9. “Call backs” import java.awt.*; public class HelloGUI { public static void main (String[ ] arg) { System.out.println (“About to make GUI”); Frame f = new Frame (“Hello GUIs”); f.setSize( 200, 200 ); f.show(); System.out.println (“Finished making GUI”); }// main }// class HelloGUI Since the event arrived in the ‘graphics half’ of our program, we need a way to have it call a method in our program. This is known as a “call back”. The code trapping this event appears in the graphics thread Our event handling code callback

  10. How? import java.awt.*; public class HelloGUI { public static void main (String[ ] arg) { System.out.println (“About to make GUI”); Frame f = new Frame (“Hello GUIs”); f.setSize( 200, 200 ); f.show(); System.out.println (“Finished making GUI”); }// main }// class HelloGUI callback So Java needs to call some event handling code that we write. The trouble is, how will Java know what we called out method? We can name them anything we want, and Java won’t necessarily know what methods handle events. But Wait! We can use interfaces, right?

  11. Event Interfaces ActionListener import java.awt.*; public class HelloGUI { public static void main (String[ ] arg) { System.out.println (“About to make GUI”); Frame f = new Frame (“Hello GUIs”); f.setSize( 200, 200 ); f.show(); System.out.println (“Finished making GUI”); }// main }// class HelloGUI callback Java uses interfaces as its primary event handling scheme. If you implement an event-related interface, Java will know which methods to call. This is because the contract nature of interfaces requires all methods to appear in the implementing class. public void actionPerformed (ActionEvent e) { // code doing something } This method MUST be there, so Java knows it can “callback” to it

  12. Why “Delegation”? Since any class can implement any interface, we can have just about any object handle the events. We can therefore “delegate” event handling to this object. Remember MVC? Some (smart) folks believe you should organize where the events get handled. (This is the “controller” aspect to MVC.) M V C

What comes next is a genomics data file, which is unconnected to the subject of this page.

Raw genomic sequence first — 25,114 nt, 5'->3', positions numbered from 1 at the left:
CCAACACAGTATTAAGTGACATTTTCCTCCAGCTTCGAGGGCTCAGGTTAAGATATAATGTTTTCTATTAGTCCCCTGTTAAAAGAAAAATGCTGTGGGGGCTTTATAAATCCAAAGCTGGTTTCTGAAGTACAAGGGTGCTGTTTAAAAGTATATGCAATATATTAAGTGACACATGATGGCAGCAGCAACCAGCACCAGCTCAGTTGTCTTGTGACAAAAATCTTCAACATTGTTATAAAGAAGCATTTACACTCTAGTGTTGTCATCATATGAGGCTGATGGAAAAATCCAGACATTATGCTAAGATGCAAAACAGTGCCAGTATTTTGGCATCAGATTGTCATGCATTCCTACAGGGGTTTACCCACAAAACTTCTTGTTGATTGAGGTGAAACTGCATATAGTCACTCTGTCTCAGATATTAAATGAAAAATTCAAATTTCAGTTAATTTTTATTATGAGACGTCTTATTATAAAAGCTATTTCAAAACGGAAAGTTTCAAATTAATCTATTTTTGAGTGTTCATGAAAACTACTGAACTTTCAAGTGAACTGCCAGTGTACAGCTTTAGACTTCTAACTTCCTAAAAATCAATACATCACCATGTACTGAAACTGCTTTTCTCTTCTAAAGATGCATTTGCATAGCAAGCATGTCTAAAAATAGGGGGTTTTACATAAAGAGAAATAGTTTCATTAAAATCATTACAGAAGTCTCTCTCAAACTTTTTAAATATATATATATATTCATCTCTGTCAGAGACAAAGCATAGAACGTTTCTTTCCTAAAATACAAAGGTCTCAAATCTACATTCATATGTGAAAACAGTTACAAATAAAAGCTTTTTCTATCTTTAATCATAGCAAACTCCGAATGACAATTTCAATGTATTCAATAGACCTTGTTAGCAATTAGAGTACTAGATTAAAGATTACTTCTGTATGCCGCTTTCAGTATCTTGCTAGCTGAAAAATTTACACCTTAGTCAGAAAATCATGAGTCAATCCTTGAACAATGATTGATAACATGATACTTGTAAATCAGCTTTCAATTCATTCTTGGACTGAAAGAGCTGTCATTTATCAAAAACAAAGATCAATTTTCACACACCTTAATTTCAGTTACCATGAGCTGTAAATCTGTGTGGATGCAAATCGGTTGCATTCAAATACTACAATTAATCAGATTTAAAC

13. Why “Registration”? import java.awt.*; public class HelloGUI { public static void main (String[ ] arg) { System.out.println (“About to make GUI”); Frame f = new Frame (“Hello GUIs”); f.setSize( 200, 200 ); f.show(); System.out.println (“Finished making GUI”); }// main }// class HelloGUI We are told that “event registration” must occur before event handling will occur. What does this mean? Well, since we can have any class handle events, we need to tell Java which object implements the proper event handling interface. This “registers” the component as being interested in receiving callbacks. Where to callback?

  14. Another example public class DemoFrame extends Frame { public DemoFrame( ) { super (“A poor use of inheritance, but simple”); Handler2 h = new Handler2(); this.setSize(400,400); this.setLayout(new FlowLayout()); Button b = new Button (“Click me”); this.add(b); this.show(); } // Constructor public static void main(String args[]) { DemoFrame df; df = new DemoFrame(); } // main } // DemoFrame

  15. Another example public class Handler2 implements ActionListener { public void actionPerformed(ActionEvent e) { System.out.println (“Button was clicked”); } } // Handler2 Why doesn’t this work?

  16. Another example public class DemoFrame extends Frame { public DemoFrame( ) { super (“A poor use of inheritance, but simple”); Handler2 h = new Handler2(); this.setSize(400,400); this.setLayout(new FlowLayout()); Button b = new Button (“Click me”); b.addActionListener(h); this.add(b); this.show(); } // Constructor public static void main(String args[]) { DemoFrame df; df = new DemoFrame(); } // main } // DemoFrame

  17. Question... We said we had to have a Listener to handle the event and it had to be an object. Does it have to be a separate object?

  18. Another example public class DemoFrame extends Frame implements ActionListener { public DemoFrame( ) { super (“A poor use of inheritance, but simple”); Handler2 h = new Handler2(); this.setSize(400,400); this.setLayout(new FlowLayout()); Button b = new Button (“Click me”); b.addActionListener(this); this.add(b); this.show(); } // Constructor public void actionPerformed(ActionEvent e) { System.out.println (“Button was clicked”); } public static void main(String args[]) { DemoFrame df; df = new DemoFrame(); } // main } // DemoFrame

  19. Questions?

  20. BSOD This program has performed an illegal instruction and will be shutdown. Please shell out another $200 for a more stable version of this OS.

  21. Just Kidding a Mouse events b Keyboard events c Timing events d Other user action inputs Anything can be an event. Including general protection faults. But for the most part, good programming dictates that handled events should come from the following area of input: